Editor's Study

Editor's Study

Editor's Study

Editor's Study

Synopsis

The present edition contains a comprehensive index with cross-references and a thorough introduction revealing the details concerning the column, the corresponding period in Howells' life, and the literary milieu of these critical years in American literature. "The Editor's Study" collection offers a unique reference work to scholars interested in this important period of transition in American literature, as well as to those interested in Howells as one of America's first exponents of comparative literature.

Excerpt

The American authors that rose to eminence in the 1840's and 1850's fulfilled the role of the artist and commented upon their social environment without benefit of the moral and physical alienation that later artists found necessary. Nathaniel Hawthorne spent practically his whole creative life ensconced in the proto-establishment towns of Salem and Concord, Massachusetts. Lowell, Emerson, Whittier, and the other Brahmins clustered around Boston's literary hub and reflected and established the social and moral judgment of the nation. Few questioned the propriety of the artist's retaining his social position.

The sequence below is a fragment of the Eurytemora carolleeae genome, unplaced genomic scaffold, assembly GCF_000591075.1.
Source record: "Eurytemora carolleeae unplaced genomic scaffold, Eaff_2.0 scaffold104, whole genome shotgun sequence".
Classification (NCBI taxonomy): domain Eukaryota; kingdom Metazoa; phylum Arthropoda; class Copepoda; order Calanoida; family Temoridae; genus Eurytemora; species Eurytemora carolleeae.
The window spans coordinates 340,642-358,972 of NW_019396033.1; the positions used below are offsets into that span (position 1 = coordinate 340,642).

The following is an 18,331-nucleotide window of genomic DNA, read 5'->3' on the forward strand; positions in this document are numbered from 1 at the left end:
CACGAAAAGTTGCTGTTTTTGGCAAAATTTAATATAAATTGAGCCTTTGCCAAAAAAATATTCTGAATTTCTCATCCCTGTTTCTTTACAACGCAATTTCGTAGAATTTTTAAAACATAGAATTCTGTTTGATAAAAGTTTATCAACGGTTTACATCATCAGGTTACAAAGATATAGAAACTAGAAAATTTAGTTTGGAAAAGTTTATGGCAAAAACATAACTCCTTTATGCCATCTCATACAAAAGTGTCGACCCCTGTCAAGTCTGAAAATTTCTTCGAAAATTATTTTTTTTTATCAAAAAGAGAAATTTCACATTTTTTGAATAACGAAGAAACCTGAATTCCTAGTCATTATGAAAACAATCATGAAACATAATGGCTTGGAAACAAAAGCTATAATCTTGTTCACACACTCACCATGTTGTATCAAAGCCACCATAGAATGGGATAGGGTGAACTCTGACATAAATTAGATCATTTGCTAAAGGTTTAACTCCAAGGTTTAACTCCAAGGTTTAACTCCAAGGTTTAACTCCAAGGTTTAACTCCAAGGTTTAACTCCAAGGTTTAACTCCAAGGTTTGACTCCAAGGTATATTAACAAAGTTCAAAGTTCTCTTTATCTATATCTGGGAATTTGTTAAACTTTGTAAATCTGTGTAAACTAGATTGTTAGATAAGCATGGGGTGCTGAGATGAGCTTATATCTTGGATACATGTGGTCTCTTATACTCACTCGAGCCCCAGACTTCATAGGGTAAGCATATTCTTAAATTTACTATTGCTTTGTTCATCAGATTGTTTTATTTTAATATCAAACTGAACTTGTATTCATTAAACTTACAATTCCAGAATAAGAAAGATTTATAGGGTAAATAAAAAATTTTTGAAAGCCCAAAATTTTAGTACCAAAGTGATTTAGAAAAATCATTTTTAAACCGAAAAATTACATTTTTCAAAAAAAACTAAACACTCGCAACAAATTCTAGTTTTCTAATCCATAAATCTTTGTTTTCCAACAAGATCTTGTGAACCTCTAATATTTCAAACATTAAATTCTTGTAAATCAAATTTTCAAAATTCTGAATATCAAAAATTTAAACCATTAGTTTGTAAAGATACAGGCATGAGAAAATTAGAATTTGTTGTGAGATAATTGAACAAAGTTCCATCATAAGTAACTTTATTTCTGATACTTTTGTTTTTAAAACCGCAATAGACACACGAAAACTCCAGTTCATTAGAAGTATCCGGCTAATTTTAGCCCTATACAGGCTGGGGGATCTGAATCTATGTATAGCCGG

Part of the reason that it was possible for these and other important and undoubted artists to operate from within, indeed at the very center of, the society of which they were the arbiters of conscience lies in the then still unshaken optimism of the nineteenth century mind. The brunt of the thrust to settle the frontier areas was still in the future, and the challenge to society's institutions that resulted from people seeking and believing in better opportunities elsewhere had not arisen. The robber barons, Rockefeller, Carnegie, and the others, who were to fleece the country's people as well as its institutions during the Gilded Age, had just been born, so the limits of the efficacy of gluttony and greed in amassing personal gain had not been tested. The great labor movements of the 1870's and 1880's that assaulted the collective national conscience with revelations of the conditions endured by the laboring classes, and resulted in the spilling of the blood of working men, strikebreakers, Pinkerton detectives, and innocent bystanders alike, were still in the future. But perhaps most important of all, the world of Hawthorne, Emerson, and their contemporaries then had not undergone the immense national trauma of the Civil War. The illusion that the forces of established society were in the end righteous and worthy of trust and capable of meeting any divisive challenge had not been destroyed by the spectacle of one half . . .

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